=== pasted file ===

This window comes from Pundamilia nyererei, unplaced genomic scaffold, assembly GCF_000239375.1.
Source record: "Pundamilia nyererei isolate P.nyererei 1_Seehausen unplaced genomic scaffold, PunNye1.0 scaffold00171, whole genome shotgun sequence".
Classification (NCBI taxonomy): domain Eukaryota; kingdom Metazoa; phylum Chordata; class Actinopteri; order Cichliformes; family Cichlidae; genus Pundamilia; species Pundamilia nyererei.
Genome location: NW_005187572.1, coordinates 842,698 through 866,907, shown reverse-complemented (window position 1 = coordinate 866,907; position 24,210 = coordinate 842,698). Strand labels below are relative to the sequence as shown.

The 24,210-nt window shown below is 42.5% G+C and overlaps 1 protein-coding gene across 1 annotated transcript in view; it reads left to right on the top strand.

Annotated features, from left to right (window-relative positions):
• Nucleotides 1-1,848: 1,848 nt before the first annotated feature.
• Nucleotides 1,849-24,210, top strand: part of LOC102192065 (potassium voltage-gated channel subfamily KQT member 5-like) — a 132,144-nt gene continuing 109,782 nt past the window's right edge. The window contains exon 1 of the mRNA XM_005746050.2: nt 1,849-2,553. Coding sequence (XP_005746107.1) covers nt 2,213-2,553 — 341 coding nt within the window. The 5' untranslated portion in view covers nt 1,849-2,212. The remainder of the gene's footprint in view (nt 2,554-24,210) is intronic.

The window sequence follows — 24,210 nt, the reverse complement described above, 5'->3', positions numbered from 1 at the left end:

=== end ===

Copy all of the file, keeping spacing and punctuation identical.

This window comes from Pundamilia nyererei, unplaced genomic scaffold, assembly GCF_000239375.1.
Source record: "Pundamilia nyererei isolate P.nyererei 1_Seehausen unplaced genomic scaffold, PunNye1.0 scaffold00171, whole genome shotgun sequence".
Classification (NCBI taxonomy): domain Eukaryota; kingdom Metazoa; phylum Chordata; class Actinopteri; order Cichliformes; family Cichlidae; genus Pundamilia; species Pundamilia nyererei.
Genome location: NW_005187572.1, coordinates 842,698 through 866,907, shown reverse-complemented (window position 1 = coordinate 866,907; position 24,210 = coordinate 842,698). Strand labels below are relative to the sequence as shown.

The 24,210-nt window shown below is 42.5% G+C and overlaps 1 protein-coding gene across 1 annotated transcript in view; it reads left to right on the top strand.

Annotated features, from left to right (window-relative positions):
• Nucleotides 1-1,848: 1,848 nt before the first annotated feature.
• Nucleotides 1,849-24,210, top strand: part of LOC102192065 (potassium voltage-gated channel subfamily KQT member 5-like) — a 132,144-nt gene continuing 109,782 nt past the window's right edge. The window contains exon 1 of the mRNA XM_005746050.2: nt 1,849-2,553. Coding sequence (XP_005746107.1) covers nt 2,213-2,553 — 341 coding nt within the window. The 5' untranslated portion in view covers nt 1,849-2,212. The remainder of the gene's footprint in view (nt 2,554-24,210) is intronic.

The window sequence follows — 24,210 nt, the reverse complement described above, 5'->3', positions numbered from 1 at the left end: